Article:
With three of the four being illegal, it would seem that every medical professional encountering an unmarried and pregnant minor has a moral and legal obligation to inquire how she became pregnant. Most states already have legislation requiring that any person who knows — or in some cases just suspects — that a minor is being sexually abused must report it to law enforcement authorities. If our society is serious about protecting children from sexual abuse, we must strengthen these laws and enforce them among abortionists and abortion counselors. Obviously, no one in our society is in a better position to know about such activity, or assist those who are its victims.


At Life Dynamics, our experience has been that it is impossible to accurately gage the safety of abortion, despite widely used statistics. The information gathered is spotty, and even accurate data tends to get "cleaned-up" by an overtly pro-abortion agency within the federal government. (See Chapter Four.)

Of course, the first priority is a top to bottom overhaul of the Centers for Disease Control (CDC). Legislation should prohibit CDC employees from having ties to the abortion industry, or known political prejudices on legalized abortion. It must also feature strict enforcement guidelines with criminal penalties for failure to comply. Then, federal legislation should be passed which creates a universal standard for reporting of injuries and deaths due to abortion, including a requirement that every state report its figures to the newly revamped CDC. Additionally, all ectopic pregnancy deaths and injuries should be investigated in order to determine if the woman has had a recent abortion.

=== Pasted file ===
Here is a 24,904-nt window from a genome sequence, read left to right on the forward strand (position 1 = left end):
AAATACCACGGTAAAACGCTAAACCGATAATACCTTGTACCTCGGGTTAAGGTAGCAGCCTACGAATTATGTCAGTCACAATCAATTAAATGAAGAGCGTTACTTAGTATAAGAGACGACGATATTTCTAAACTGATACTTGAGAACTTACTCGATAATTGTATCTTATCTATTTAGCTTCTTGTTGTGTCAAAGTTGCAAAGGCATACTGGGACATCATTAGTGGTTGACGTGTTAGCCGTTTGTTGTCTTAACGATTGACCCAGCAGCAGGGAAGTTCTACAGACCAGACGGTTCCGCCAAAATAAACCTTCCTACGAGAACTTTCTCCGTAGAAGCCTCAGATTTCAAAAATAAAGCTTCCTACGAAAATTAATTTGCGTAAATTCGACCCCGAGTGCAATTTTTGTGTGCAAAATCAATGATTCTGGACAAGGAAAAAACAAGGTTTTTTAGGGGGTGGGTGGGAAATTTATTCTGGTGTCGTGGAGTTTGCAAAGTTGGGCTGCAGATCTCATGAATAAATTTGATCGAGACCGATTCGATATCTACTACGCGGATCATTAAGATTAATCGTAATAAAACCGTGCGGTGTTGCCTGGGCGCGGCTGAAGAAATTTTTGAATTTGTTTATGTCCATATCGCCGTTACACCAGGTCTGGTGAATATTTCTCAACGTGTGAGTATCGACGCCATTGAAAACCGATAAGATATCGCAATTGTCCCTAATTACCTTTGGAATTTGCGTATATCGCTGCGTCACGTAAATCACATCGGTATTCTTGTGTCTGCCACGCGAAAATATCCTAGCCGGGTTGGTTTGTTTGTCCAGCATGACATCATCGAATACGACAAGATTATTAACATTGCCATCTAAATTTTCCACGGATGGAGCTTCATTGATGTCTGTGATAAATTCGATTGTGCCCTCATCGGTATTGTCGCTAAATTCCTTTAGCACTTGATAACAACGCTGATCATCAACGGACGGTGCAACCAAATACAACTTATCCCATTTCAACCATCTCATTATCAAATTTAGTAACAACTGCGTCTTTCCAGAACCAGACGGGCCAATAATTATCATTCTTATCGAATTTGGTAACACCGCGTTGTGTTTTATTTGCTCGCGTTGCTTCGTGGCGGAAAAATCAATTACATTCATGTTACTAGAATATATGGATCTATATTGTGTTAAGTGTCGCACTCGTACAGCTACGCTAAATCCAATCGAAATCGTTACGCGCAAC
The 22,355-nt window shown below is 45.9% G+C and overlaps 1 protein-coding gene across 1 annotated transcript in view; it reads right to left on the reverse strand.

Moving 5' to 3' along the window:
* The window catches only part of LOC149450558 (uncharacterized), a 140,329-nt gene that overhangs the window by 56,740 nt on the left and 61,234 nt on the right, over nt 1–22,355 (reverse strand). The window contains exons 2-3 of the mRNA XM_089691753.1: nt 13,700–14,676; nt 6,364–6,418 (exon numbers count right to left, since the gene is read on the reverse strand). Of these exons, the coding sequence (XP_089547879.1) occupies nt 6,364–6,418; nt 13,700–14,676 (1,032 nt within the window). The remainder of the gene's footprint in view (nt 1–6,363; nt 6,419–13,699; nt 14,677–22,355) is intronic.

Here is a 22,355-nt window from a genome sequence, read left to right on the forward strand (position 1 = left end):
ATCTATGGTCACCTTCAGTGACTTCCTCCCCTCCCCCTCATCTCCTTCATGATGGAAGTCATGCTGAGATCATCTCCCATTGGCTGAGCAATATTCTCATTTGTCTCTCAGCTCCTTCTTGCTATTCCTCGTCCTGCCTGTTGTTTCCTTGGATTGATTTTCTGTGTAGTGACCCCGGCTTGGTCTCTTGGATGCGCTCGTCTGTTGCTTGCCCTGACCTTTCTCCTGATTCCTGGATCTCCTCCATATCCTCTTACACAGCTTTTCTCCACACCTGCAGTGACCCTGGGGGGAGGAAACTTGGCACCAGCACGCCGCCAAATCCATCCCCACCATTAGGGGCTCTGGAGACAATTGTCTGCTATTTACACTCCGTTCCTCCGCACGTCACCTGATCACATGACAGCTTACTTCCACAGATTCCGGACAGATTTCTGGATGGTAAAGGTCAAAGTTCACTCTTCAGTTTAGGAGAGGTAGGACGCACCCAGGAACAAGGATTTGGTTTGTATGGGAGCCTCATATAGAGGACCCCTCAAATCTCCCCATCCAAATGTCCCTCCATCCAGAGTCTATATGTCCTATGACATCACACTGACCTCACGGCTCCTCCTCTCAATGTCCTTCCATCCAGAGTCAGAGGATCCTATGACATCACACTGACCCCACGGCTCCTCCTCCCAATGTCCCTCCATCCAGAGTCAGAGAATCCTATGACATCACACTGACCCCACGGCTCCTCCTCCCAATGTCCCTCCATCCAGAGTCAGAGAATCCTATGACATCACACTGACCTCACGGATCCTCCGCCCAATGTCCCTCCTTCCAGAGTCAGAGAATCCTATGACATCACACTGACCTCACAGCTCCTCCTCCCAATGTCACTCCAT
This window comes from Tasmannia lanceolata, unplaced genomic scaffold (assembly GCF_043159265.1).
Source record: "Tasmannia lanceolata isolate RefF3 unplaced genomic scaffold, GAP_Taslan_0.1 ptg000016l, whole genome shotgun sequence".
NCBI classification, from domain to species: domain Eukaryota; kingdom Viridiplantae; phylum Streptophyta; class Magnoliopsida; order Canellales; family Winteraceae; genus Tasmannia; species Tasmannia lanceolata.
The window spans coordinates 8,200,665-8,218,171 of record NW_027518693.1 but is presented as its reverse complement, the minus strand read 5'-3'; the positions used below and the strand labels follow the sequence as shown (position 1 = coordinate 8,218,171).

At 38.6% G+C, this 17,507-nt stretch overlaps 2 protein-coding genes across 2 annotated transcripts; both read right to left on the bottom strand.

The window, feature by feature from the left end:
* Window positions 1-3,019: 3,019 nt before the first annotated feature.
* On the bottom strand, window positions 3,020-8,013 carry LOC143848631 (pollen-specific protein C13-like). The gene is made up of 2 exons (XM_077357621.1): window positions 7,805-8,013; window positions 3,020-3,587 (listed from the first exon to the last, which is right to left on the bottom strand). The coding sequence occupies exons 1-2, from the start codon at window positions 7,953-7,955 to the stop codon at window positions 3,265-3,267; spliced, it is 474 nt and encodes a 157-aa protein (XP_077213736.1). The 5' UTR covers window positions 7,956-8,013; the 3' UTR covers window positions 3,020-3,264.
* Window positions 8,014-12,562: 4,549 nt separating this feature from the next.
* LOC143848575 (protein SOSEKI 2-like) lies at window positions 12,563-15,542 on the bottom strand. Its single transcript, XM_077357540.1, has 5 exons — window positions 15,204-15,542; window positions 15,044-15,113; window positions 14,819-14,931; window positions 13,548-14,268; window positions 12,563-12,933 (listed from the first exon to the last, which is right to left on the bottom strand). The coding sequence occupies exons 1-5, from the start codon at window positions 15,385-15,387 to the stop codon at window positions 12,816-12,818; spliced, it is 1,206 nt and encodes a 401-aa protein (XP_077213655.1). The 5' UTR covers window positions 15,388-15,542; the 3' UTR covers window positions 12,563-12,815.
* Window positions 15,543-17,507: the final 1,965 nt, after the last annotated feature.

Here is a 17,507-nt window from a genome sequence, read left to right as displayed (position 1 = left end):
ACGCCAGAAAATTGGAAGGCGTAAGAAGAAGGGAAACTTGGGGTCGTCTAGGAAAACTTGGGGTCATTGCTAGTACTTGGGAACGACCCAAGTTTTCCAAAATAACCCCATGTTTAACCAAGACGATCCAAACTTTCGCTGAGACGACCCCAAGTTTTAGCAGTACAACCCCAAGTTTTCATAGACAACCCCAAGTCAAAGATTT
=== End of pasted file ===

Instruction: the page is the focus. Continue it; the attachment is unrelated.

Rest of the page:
In order to obtain complete and accurate information, legislation is also needed to prevent abortionists and insurance companies from seeking confidentiality as part of an agreement to settle a case. (This legislation should be written in a way that does not prevent the woman from obtaining a confidentiality agreement — but only if she initiates it.)

Finally, there should be federal funding for a politically neutral scientific study to determine the degree to which abortion can, or cannot, be a trigger for Post-Traumatic-Stress-Disorder (PTSD). Far too many women report severe emotional problems following abortion for this to be ignored.


In many if not most states, the medical licensing board is uninterested in disciplining bad doctors. More often than not, these boards are run by physicians. A few relatively simple procedural changes could transform these boards into the unbiased oversight committees they were originally intended to be.